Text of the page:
The narrative has, of course, never really been a part of what sets these films apart though, with the general sense being that Stehelski and crew are fairly frank in what these movies are and what they are intended to do. When walking into a ‘John Wick’ film one knows they're getting a story that deals in this underground world of assassins, that each film is likely going to add a few new layers to this world, and then some balls to the wall action that is mind-blowingly succinct to the point it's almost unbelievable what we're witnessing isn't real or-at the very least-isn't simply a camera capturing elite martial artists going full throttle on one another. If the movie tends to satisfy these major requirements it has more than fulfilled its duty as people aren't necessarily going to ‘John Wick’ for an introspective character journey that discusses the psychological repercussions of Reeve's titular character embarking on these extensive killing sprees. Obviously, he's working some shit out...alright? More so, ‘John Wick’ and in particular, ‘Parabellum,’ is designed to be a pure adrenaline rush of an experience...and it truly is an experience. It's not every week one goes to the cinema and is able to take part in witnessing something as grounded yet precisely choreographed, well-executed, and just so wholly confident in what it wants to be that it excels in each of these aspects beyond all expectation. This is all to say that ‘Parabellum’ features some of the most impressive action sequences that have been put to the big screen in some time. It is important to note this differentiates from some of the biggest/best stunts we've seen on screen as of late as the ‘Mission: Impossible’ franchise clearly has a leg up on every one in that department, but to say that Stehelski crafts, implements, and achieves his action sequences to the same extent Tom Cruise and Christopher McQuarrie do their stunt work would not be an overstatement. With this third film, it truly feels as if Stehelski, the filmmaker, and Stehelski, the martial artist, have fused into this singular being that has allowed for ‘Parabellum’ to essentially become the apex of what began as a fun little experiment in upping the action game after Gareth Evans 2011 film, “The Raid: Redemption” and the action bonanza that Indonesian film was found an audience stateside. That is to say, Stehelski is operating at the top of his game here and it is glorious. It feels as if Stehelski and his team of writers essentially took it upon themselves to wear Reeves down as much as possible, showing vulnerabilities in Wick even that we haven't seen before, so as to push the limits of what they could do practically as well as how far they could push the character while showing just how much Wick can and is willing to endure.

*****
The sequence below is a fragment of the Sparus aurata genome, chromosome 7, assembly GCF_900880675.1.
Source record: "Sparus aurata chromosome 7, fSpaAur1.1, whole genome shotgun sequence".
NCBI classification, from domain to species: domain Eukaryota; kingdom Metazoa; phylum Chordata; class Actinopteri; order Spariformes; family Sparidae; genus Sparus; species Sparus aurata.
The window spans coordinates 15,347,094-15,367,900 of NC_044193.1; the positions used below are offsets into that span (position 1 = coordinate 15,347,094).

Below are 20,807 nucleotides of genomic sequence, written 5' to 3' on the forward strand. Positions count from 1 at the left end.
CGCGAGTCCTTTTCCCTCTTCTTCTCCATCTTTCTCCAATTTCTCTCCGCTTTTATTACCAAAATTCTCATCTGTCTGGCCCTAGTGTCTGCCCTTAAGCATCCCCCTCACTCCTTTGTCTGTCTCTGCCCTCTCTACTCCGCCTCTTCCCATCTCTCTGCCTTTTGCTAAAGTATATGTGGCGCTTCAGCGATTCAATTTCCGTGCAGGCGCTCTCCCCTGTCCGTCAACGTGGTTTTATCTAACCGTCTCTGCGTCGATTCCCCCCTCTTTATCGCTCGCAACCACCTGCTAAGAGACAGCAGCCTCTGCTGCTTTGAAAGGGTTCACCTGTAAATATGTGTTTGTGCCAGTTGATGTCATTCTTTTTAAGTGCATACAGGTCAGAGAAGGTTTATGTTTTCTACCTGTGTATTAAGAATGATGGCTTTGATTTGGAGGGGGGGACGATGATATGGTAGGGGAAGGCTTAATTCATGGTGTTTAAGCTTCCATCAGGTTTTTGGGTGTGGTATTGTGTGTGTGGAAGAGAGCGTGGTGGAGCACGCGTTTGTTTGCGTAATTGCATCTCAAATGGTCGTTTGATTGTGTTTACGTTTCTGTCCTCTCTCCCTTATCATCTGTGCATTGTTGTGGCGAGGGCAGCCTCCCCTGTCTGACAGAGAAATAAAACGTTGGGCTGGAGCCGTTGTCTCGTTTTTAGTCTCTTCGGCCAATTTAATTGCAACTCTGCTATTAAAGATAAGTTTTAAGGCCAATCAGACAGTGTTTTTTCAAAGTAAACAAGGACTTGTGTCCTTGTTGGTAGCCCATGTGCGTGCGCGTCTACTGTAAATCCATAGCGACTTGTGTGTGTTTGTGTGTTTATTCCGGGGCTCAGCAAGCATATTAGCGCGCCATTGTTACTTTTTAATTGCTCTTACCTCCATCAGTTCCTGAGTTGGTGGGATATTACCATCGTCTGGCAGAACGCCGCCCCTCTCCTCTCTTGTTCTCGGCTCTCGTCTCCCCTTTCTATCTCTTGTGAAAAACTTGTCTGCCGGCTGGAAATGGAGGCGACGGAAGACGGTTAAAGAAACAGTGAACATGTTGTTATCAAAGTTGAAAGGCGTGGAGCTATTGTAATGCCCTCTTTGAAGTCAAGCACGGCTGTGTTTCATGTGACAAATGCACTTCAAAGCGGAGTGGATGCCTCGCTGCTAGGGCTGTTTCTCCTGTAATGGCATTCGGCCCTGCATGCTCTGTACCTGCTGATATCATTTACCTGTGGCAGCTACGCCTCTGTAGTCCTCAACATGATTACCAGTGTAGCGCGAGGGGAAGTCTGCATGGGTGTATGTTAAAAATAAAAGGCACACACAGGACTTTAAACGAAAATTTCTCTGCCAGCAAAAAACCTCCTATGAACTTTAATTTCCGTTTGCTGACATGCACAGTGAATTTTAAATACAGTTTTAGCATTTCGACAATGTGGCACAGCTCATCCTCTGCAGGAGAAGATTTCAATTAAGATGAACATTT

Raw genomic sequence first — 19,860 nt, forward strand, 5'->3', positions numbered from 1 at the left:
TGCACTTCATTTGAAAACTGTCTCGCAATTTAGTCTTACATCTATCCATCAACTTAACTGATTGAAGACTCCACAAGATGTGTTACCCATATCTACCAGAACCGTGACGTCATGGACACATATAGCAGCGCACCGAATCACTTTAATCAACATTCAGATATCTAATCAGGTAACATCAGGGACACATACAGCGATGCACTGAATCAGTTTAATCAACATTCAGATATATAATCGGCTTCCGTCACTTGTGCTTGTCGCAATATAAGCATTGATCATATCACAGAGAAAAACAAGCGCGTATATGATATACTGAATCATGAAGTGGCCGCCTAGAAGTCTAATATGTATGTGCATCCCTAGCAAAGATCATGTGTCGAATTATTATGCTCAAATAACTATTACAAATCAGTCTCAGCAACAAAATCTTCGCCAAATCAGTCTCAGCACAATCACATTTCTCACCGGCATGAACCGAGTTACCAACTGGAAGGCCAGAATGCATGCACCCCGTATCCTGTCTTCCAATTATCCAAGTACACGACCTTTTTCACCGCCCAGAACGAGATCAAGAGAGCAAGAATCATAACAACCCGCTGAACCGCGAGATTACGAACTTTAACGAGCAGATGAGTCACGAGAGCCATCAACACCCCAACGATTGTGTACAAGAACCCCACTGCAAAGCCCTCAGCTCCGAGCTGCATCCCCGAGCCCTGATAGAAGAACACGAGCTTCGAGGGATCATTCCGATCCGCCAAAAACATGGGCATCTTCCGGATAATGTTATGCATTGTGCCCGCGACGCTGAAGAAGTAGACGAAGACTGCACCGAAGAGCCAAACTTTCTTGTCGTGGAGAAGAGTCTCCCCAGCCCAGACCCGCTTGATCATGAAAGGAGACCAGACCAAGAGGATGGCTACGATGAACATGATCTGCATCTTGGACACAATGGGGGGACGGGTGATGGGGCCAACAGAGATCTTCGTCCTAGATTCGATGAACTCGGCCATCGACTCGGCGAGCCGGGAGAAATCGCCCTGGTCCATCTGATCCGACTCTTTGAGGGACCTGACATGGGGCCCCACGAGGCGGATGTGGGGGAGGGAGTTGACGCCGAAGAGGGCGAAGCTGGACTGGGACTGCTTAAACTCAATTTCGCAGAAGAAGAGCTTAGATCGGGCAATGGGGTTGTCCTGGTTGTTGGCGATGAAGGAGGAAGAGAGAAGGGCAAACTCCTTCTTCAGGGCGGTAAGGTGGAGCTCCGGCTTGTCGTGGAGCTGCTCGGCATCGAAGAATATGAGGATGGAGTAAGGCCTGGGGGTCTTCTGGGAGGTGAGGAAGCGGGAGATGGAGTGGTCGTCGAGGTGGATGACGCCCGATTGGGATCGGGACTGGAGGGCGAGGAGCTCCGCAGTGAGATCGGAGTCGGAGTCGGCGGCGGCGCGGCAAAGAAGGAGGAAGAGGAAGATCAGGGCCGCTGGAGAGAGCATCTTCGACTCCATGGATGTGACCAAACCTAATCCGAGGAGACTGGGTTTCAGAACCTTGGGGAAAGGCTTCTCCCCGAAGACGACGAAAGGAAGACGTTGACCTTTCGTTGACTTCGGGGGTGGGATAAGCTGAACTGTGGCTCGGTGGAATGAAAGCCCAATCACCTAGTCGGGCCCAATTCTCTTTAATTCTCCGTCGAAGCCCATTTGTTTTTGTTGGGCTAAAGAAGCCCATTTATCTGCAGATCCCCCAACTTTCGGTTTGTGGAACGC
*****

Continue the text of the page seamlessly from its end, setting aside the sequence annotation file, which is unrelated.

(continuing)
Much like the ‘Mission: Impossible’ series sets itself apart by performing practical stunts at what seem like sometimes death-defying odds, the ‘John Wick’ franchise sets itself from every other action film by delivering tight, in-camera action that is as it is presented to be rather than edited to within an inch of its life so as to appear more dynamic and brutal. This is to say nothing against action-oriented films like anything the Marvel Cinematic Universe produces, but whereas those films and their action sequences are designed more for sound stage work, limited in its abilities to expand scope naturally and more dependent on its CGI post-production for these elements whereas the action scenes in the MCU are largely utilized for the purposes of keeping the audience in tune with certain characters whereas, while Wick certainly gains knowledge from and progresses the plot somewhat through his encounters, the look of these scenes is more interested in the dance of it all then it is necessarily the inner-workings of the characters in the midst of these moments. As stated, Stehelski and his team have done such a considerable amount of planning and such thorough training with not only Reeves, but the multiple professional fighters in the film including Mark Dacascos as Zero, an admirer of John Wicks who shows reverence even when he has to kick his ass, along with Zero's top ninja's as played by Yayan Ruhian and Cecep Arif Rahman. There is a rhythm to these fights that is captured through Stehelski's wide lens and aesthetically pleasing staging that is unmatched by anything else that has been released or even attempted in American film as of late. Everything we see happening feels as if it is actually happening on camera because of how well thought out, how intricately choreographed, and purely inventive it is. There are at least three different set pieces in Parabellum that, in any other summer blockbuster, would have served as the big, climactic final battle. In this film though, each of these sequences unfold in a fashion that is only meant to reassure the audience that not only will the creative forces continue to push themselves creatively, but they will continue to push themselves to expand on these fight scenes and not just in length or scope, but in both majesty and brutality. Fortunately, this sense of expansion isn't simply a result of being a threequel or some outside pressure to continue to push the envelope and go bigger, but rather it seems to stem from a place of genuinely having more time and money to invest in these things and amplifying them in accordance with the world-building they've done.